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Rastloses Wandern

First line:
Die Winde sausen am Tannenhang
composer
author of text

 
This song, probably written in the 1830s, is an indication of how much Randhartinger learned from Schubert. It has a broad sweep, an ongoing impulse that has the momentum of a sophisticated sonata movement or chamber music work. The interplay between major and minor keys is entirely Schubertian, and worthy of the highly charged atmosphere of Schubert’s own Schulze settings. The restless pace of a song like An mein Herz, or indeed Über Wildemann itself, is transplanted to another composer’s orbit with the greatest confidence. If Rastloses Wandern is not highly original, it is one of the best Schubert imitations ever penned. In writing this song Randhartinger, who shares the Schubertian Zeitgeist, proves his closeness to the composer far more convincingly than by invented anecdotes.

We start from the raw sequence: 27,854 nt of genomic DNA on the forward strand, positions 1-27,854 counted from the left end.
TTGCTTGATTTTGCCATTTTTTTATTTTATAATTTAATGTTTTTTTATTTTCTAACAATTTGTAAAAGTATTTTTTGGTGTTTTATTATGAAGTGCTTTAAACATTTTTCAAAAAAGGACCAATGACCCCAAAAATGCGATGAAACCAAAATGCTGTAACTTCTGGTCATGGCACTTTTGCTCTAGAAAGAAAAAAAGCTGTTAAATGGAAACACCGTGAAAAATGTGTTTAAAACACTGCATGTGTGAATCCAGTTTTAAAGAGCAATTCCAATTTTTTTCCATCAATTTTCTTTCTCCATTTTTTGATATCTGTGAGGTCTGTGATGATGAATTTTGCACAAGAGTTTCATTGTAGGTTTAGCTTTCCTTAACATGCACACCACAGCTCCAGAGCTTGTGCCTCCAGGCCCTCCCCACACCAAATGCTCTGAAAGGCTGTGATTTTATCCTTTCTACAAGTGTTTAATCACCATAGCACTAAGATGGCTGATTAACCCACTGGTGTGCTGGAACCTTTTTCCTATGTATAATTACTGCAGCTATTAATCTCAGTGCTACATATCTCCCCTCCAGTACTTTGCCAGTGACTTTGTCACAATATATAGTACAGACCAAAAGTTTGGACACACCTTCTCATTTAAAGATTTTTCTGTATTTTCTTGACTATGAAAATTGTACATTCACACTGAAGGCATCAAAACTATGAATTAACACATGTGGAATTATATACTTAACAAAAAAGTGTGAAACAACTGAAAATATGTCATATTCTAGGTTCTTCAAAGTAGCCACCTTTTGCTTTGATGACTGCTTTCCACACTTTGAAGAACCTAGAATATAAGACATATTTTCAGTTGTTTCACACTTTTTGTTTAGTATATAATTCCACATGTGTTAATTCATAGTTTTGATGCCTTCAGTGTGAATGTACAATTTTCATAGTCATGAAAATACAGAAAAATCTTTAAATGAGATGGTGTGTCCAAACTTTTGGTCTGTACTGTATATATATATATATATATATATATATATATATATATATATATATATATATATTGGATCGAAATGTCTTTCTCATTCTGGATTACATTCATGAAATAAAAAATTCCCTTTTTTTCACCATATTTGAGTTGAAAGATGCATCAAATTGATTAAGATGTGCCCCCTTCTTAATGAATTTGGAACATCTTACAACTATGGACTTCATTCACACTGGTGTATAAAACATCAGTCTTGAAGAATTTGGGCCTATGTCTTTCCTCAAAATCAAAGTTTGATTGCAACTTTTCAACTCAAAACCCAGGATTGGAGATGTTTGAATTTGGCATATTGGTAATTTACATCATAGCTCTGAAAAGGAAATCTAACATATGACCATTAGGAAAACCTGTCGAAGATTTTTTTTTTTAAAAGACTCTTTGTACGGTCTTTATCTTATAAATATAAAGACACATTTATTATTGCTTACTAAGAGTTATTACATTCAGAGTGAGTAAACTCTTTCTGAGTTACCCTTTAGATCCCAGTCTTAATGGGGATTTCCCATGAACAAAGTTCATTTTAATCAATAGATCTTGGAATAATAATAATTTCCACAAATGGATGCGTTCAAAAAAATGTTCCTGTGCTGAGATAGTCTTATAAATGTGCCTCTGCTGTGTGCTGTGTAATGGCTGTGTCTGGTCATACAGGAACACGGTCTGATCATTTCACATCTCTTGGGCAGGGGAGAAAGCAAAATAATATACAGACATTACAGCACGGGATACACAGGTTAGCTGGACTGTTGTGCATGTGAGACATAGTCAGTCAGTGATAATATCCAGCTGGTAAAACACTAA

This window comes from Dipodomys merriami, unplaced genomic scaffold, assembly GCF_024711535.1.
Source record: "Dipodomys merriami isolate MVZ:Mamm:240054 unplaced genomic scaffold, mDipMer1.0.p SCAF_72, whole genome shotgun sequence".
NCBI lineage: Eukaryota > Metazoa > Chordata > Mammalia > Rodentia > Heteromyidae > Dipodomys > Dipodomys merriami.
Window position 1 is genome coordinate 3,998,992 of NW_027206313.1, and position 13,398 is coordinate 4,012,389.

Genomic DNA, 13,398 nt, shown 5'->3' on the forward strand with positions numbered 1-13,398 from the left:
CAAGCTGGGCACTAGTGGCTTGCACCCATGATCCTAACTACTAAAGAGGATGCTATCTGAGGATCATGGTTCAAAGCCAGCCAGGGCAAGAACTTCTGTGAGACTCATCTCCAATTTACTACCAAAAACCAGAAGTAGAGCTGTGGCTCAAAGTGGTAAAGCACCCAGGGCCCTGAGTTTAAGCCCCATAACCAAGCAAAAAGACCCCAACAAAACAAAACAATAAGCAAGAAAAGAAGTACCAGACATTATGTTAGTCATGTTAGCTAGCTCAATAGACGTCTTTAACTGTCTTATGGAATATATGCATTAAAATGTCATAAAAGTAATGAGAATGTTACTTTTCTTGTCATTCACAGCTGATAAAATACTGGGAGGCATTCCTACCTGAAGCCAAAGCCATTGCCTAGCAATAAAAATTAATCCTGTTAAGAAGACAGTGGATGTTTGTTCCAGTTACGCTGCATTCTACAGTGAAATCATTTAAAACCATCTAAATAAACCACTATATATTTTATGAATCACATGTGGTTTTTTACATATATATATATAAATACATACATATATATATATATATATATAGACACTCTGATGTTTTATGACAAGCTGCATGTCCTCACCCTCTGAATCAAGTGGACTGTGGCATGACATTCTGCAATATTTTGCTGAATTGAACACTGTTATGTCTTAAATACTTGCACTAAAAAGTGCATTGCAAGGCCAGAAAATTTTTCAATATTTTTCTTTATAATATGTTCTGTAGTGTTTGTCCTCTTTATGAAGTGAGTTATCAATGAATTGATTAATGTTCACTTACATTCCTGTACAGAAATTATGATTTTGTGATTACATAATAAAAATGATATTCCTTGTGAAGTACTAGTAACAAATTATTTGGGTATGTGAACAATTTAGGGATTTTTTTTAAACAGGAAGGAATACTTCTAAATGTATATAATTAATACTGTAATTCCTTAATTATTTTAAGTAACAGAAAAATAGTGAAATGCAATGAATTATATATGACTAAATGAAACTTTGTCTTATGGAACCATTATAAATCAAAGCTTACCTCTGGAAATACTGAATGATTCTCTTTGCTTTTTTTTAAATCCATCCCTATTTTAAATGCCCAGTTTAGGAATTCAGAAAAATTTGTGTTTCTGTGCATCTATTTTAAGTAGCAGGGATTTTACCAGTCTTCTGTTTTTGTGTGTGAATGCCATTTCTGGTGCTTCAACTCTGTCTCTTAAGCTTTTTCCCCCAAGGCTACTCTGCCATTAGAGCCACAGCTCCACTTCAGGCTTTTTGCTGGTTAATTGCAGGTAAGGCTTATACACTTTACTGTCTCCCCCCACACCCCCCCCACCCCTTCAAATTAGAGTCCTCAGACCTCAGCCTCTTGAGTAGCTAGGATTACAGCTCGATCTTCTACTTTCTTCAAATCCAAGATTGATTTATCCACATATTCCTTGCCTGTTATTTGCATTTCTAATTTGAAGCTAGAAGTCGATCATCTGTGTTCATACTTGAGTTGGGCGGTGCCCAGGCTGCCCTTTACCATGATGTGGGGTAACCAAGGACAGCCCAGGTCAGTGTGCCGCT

comparative Schubert listening:
Über Wildemann D884. March 1826

from notes by Graham Johnson © 2006

Recordings

Schubert: The Complete Songs
CDS44201/4040CDs Boxed set + book (at a special price)
Songs by Schubert's contemporaries
CDJ33051/33CDs

Details

Track 11 on CDJ33051/3 CD3 [4'25] 3CDs
Track 11 on CDS44201/40 CD40 [4'25] 40CDs Boxed set + book (at a special price)

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